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2014 Projected revenue: $212.5 million 2013 estimated reveune: $211.9 million property taxes: 2014(proposed): $123 million 2013(projected): $122 million 2012: $121 million 2011: $119 million Breakout1 2014 Projected revenue: $212.5 million 2013 estimated reveune: $211.9 million property taxes: 2014(proposed): $123 million 2013(projected): $122 million 2012: $121 million 2011: $119 million
The challenge in balancing the city budget is that every headline-grabbing service or new investment must be matched with a cut somewhere else. Chattanooga Mayor Andy Berke’s proposed budget makes a number of nips, tucks and outright amputations to keep the money going out equal to the money coming in.
For instance, while the city will increase its contribution to the Allied Arts Council Fund 21 percent to $275,000, it’s slashing aid to the Homeless Health Care Center by half, to just $13,300, documents show. Nature lovers will notice the sidewalks are cleaner and the flowers are brighter at the Tennessee River Park thanks to a $25,500 bump in the operating budget and a reccomended capital expenditure of half a million.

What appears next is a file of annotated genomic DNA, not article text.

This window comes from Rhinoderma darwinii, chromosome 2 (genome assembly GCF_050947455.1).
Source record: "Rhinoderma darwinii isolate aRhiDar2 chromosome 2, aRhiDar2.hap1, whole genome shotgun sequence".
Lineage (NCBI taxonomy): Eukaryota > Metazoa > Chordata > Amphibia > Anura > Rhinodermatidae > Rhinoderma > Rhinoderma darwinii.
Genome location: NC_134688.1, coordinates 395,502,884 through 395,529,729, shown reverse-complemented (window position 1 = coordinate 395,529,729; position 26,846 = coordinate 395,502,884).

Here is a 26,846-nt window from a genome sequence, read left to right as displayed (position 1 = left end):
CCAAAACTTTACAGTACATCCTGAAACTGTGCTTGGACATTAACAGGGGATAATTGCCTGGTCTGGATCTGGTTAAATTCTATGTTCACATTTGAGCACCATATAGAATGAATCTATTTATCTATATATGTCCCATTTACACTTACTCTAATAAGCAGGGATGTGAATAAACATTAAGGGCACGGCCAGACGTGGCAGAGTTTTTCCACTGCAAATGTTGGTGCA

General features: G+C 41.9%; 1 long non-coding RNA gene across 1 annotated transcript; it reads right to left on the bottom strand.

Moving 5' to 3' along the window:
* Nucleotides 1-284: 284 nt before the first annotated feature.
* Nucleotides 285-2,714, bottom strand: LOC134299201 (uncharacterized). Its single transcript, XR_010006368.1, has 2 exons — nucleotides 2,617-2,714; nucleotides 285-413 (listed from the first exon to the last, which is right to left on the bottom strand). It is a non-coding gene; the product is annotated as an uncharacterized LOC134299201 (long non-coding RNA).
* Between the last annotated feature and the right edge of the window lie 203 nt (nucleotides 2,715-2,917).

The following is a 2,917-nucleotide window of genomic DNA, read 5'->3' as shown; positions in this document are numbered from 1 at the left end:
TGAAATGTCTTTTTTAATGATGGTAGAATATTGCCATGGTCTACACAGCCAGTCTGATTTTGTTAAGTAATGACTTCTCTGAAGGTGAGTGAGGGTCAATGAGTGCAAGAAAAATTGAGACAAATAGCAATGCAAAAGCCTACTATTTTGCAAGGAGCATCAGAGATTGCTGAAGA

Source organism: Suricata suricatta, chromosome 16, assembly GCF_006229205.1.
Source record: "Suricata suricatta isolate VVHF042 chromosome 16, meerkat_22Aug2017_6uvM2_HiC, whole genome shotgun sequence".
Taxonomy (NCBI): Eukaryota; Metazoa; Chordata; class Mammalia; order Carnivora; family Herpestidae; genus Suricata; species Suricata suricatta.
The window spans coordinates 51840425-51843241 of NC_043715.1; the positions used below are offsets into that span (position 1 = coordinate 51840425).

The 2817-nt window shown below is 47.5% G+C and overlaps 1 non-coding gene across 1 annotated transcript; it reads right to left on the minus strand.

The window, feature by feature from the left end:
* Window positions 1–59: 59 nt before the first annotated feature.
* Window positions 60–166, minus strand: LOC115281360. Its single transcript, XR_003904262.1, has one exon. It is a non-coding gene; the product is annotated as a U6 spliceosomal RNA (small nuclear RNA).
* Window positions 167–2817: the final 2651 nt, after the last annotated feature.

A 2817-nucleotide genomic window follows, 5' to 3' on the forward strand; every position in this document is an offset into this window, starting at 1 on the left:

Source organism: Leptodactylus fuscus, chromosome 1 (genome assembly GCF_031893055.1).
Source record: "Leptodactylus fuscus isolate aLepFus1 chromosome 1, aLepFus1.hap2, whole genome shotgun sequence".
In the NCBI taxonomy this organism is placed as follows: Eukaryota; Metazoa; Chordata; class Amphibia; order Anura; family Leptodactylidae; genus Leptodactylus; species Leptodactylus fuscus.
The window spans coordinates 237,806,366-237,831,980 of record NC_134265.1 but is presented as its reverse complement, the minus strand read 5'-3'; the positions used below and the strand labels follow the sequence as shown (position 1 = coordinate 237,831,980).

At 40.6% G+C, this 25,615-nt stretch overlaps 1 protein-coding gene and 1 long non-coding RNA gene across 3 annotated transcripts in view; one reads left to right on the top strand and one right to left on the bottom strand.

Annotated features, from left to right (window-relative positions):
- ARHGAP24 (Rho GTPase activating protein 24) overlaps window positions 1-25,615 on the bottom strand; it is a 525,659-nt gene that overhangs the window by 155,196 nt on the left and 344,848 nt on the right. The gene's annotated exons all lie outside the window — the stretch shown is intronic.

But $12,720 in aid to the Alexian Brothers Senior Neighbors, along with $67,500 to the River City Co. and $75,000 to the Homeless Coalition were eliminated in the proposed budget. All three groups saw 100 percent of their city funding eliminated.
CARTA will see a 2 percent increase in its subsidy equal to $95,440, while the Heritage Hall Fund will have to do without $12,407 of its total $70,300 city subsidy, according to the budget. Inside city government, Chattanooga’s 2,700 employees will see a number of changes.
Berke proposed cutting all of the money — $15,000 — allocated for drug and alcohol testing of city employees. And the budget for recreational supplies will be cut in half to $52,000. Cockroaches and rats had better watch out, because Berke is raising the city’s spending on its exterminating service by 16 percent to $21,000.
Yet the mayor wants to cut the cleaning supply budget by 33 percent, or $48,000. The paint supply budget shrinks by half. The amount of money spent on tree maintenance and repair, long a staple of the Scenic City’s shaded boulevards, is also shrinking 84 percent to just $26,000. Meanwhile, the general landscaping fund will increase an eye-popping 9,500 percent to $190,368. Another $49,900 is slated for “grounds,” an increase of 860 percent over the 2013 budget, documents show.
The mayor proposed a 97 percent cut to Chattanooga’s $381,857 cellular phone service budget. Those still using old-fashioned pagers needn’t worry, however. Berke increased the pager rental fund by 13 percent to $1,707. And while the police may be getting a break on their take-home cars from the Berke administration, they also will have less ammo if Berke’s $20,000 cut — a reduction of 16.6 percent — to that expense is approved.
The ammo budget is expected to be around $100,000 this year. That could mean that the city’s new $1.3 million shooting range could be much quieter than originally anticipated.
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